Guest Post from a Hospital CEO: Lean’s a Journey, Not a Sprint


Mark's note: Today's post is written by Gary Passama, the CEO of NorthBay Healthcare in northern California. He is an active blogger on the hospital's blog and he has written about Lean a few times. As he mentions in this post, we met when I spoke at a seminar he attended, which led to me coming to teach at his system. I've been impressed with his shift from the cycles of layoffs and rehiring (that he touches on in this post) to Lean as an alternate strategy to layoffs. 

By Gary Passama:

passemaNorthBay Healthcare's Lean journey enters its fourth year next month.  It has been an uneven ride because of some personnel changes, and to some degree, my impatience.

Our journey began at a one-day seminar for Lean novices at which Mark Graban was a featured speaker. Seeking some answers, I attended hoping to find a better way to achieve sustained performance improvement for NorthBay Healthcare.

We were coming off a difficult year financially punctuated by a round of layoffs.  We knew from previous experience that reductions in force provide immediate financial savings, but over time positions are gradually reinstated. There had to be a better way.

What I learned about Lean principles that day convinced me it would offer an opportunity to improve the quality of care we provide and make the work environment better for our staff. NorthBay needed to start its Lean journey.

Mark Graban, several months later, presented an on-site seminar for all our managers. They too saw the potential. Fortunately, more than a few of our managers already were very aware of Lean from experiences in other organizations.

So what have we learned since then?

Educating managers about Lean was a good thing. But it did not instill a Lean culture throughout the organization. Managers began to use Lean principles on various projects to good ends.  Staff, though, really did not understand what Lean means. In some instances Lean was seen as a threat, yet another way to mindlessly reduce staff.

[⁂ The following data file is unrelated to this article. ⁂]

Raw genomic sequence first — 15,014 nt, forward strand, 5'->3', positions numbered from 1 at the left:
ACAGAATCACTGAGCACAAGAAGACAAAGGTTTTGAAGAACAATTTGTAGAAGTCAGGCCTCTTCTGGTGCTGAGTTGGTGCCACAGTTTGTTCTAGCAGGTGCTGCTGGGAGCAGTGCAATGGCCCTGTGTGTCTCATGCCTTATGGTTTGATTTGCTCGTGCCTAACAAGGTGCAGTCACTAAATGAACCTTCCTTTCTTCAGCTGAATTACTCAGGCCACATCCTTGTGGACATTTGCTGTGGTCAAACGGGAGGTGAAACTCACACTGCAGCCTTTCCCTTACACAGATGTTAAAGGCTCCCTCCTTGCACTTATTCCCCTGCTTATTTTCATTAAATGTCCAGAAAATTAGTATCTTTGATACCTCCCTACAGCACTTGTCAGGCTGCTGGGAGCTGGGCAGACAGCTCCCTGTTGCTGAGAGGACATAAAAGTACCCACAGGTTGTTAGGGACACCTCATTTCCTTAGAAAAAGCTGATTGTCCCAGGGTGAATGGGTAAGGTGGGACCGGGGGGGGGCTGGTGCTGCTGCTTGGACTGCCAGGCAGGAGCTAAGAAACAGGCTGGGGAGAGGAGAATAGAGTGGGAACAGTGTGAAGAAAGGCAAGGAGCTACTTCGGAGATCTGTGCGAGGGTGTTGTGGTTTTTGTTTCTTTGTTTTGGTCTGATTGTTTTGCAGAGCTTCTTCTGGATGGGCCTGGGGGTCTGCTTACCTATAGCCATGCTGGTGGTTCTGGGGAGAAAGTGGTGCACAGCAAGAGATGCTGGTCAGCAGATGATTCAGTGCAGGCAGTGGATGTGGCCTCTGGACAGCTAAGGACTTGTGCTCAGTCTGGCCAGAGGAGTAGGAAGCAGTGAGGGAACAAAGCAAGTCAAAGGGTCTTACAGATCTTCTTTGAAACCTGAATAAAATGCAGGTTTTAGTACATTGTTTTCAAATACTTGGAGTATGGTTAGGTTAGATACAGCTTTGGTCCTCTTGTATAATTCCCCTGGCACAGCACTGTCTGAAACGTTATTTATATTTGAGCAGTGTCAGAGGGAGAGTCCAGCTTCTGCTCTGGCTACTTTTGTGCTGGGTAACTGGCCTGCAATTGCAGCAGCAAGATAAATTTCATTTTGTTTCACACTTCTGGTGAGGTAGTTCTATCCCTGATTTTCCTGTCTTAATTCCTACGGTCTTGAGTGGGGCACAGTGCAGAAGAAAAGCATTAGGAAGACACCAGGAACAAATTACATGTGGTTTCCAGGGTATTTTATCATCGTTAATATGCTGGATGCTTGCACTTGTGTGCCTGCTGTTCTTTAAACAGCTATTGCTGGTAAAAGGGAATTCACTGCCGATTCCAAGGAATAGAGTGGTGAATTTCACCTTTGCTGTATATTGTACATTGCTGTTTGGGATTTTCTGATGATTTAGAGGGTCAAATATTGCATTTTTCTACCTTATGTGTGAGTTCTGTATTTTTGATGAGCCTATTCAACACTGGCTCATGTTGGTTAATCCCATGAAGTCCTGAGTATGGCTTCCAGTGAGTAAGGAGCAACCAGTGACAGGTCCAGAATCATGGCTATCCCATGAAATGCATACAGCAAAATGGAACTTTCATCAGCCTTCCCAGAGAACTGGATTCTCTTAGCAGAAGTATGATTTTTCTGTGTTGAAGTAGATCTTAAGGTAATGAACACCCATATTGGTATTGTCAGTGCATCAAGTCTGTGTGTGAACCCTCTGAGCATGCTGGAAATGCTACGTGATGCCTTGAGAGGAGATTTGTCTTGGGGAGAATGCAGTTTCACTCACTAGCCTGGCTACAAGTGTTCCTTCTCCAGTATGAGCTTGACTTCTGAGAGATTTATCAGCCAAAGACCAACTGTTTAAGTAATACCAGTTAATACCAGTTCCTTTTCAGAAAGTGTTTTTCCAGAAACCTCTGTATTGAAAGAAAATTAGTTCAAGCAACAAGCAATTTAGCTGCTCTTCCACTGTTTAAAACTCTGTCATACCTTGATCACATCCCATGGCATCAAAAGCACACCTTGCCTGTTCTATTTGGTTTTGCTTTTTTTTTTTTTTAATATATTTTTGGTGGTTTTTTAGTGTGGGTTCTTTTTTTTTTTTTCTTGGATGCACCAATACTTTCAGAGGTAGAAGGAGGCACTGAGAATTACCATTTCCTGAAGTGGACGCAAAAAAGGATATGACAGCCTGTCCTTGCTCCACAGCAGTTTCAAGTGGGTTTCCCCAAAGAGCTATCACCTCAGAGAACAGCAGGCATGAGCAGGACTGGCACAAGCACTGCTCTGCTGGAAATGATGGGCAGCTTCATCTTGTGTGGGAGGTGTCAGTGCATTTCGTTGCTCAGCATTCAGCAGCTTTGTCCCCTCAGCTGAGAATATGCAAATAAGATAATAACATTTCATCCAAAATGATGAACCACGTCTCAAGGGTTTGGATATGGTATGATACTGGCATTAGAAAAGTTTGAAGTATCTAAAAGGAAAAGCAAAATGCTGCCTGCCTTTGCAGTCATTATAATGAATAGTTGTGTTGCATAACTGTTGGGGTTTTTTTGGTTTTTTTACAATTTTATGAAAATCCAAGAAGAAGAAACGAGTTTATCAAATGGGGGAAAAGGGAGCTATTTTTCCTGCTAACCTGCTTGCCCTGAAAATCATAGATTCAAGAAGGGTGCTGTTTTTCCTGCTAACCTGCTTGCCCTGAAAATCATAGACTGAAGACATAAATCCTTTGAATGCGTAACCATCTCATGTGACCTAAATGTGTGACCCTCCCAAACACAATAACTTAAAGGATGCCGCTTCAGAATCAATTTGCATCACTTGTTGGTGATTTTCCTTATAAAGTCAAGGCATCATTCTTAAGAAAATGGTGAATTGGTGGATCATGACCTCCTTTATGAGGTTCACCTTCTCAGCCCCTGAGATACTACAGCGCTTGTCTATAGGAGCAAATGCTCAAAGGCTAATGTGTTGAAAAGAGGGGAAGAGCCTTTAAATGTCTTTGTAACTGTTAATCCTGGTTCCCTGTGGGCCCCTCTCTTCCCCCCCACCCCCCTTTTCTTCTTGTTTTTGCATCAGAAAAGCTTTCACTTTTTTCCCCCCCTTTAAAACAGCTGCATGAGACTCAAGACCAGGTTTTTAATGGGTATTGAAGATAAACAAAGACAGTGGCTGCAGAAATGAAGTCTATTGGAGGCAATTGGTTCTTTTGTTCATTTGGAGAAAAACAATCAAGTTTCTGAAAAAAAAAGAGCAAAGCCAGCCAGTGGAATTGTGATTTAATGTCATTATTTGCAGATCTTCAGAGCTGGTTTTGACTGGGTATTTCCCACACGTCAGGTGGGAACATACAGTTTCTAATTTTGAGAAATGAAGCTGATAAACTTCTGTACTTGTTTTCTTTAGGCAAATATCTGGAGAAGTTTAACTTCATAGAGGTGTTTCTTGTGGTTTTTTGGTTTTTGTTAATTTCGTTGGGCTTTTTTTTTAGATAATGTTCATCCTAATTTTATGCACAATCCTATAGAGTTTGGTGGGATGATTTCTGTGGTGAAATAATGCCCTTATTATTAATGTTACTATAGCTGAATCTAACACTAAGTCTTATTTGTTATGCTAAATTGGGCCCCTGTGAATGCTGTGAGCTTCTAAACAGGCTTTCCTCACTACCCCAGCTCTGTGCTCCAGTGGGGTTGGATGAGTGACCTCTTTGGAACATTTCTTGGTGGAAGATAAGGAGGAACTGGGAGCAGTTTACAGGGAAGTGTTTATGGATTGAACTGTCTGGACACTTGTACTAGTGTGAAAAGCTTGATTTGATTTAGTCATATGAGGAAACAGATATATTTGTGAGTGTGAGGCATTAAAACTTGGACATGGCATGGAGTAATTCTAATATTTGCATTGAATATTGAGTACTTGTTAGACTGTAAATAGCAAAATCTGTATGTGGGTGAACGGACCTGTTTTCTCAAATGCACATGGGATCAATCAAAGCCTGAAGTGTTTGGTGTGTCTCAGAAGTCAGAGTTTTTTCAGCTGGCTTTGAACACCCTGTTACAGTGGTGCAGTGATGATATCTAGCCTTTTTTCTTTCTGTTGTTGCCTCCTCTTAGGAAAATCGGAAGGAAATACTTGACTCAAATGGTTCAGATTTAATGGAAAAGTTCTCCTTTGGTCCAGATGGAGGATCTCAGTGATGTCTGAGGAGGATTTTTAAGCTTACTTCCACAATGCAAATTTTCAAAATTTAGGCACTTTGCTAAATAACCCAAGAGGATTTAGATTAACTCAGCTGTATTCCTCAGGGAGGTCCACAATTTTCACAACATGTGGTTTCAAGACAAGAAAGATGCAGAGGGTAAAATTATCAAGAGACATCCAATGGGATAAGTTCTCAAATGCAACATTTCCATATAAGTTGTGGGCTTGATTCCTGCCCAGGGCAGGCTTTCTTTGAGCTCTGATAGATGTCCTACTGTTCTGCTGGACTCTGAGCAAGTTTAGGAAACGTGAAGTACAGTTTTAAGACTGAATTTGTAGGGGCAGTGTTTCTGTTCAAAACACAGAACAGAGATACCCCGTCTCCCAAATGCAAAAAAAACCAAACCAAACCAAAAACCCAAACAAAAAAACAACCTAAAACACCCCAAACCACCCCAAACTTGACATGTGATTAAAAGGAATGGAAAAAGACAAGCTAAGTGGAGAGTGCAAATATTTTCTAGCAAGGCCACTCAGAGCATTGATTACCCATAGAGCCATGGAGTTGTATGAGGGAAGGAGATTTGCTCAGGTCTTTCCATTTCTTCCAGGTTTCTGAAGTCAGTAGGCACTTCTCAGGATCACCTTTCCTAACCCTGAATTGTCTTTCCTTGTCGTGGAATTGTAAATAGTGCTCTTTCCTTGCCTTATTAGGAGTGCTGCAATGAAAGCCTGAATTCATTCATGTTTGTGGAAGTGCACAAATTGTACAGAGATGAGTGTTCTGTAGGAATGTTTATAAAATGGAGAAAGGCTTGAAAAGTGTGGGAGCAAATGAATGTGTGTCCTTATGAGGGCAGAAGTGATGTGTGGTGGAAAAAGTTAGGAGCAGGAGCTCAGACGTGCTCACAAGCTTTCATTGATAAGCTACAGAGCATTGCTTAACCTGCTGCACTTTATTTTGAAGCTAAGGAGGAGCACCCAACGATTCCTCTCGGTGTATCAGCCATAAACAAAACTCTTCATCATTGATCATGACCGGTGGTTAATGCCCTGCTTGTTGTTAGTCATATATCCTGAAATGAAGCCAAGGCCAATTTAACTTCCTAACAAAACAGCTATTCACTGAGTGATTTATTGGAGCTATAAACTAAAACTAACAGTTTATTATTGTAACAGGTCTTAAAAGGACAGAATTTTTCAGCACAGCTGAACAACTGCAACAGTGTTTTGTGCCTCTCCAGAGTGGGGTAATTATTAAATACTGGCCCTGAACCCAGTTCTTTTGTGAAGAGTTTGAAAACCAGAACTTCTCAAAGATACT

We did have good results after applying Lean concepts in our medical group. Consultants from Virginia Mason's medical group in Seattle conducted a two-day seminar for our group physicians and their support staff.  Several of the physicians who had been unhappy with the long hours they were working and the difficulty of meeting their patients' needs suddenly began talking about “flow stations” and “on stage” and “off stage.”

Those physicians who redesigned their work flow using the Lean methodology found they were not only more productive, but that they were able to go home at a decent hour. Their support staff also became more productive and happier. The dominoes continued to fall. Patient access was increased. Gradually, other members of the medical group became interested.

Hospital CEO summary of #Lean: happier MDs & staff, better patient access, & more. Share on X

Our relocated Cancer Center, which opens next year, is being designed with Lean principles in mind. It will look quite different from our current center. The patient and staff experience will be much better. All of these changes were driven by the people who actually work with patients. It was not a top down process.

Changes were driven by the people who actually work with patients. It was not a top down process. Share on X

We are now more patient (no pun intended) with instilling Lean into our culture.  It is clear that more NorthBay staff need to understand Lean if we are to successfully incorporate it into our culture. We have added three Lean practitioners who are available to consult with managers and staff on performance improvement.

As we enter the fourth year of our Lean journey, we have started what we are calling a “Certified Lean Advisor” program. We will have three cohorts each year undergo a training program to achieve that certification. Most of the staff going through this voluntary program will be non-managers, staff at the ground level. Our goal is to have several hundred such advisors within the next few years. They will become Lean agents of change on the work site. Enthusiasm for and interest in this program is abundant.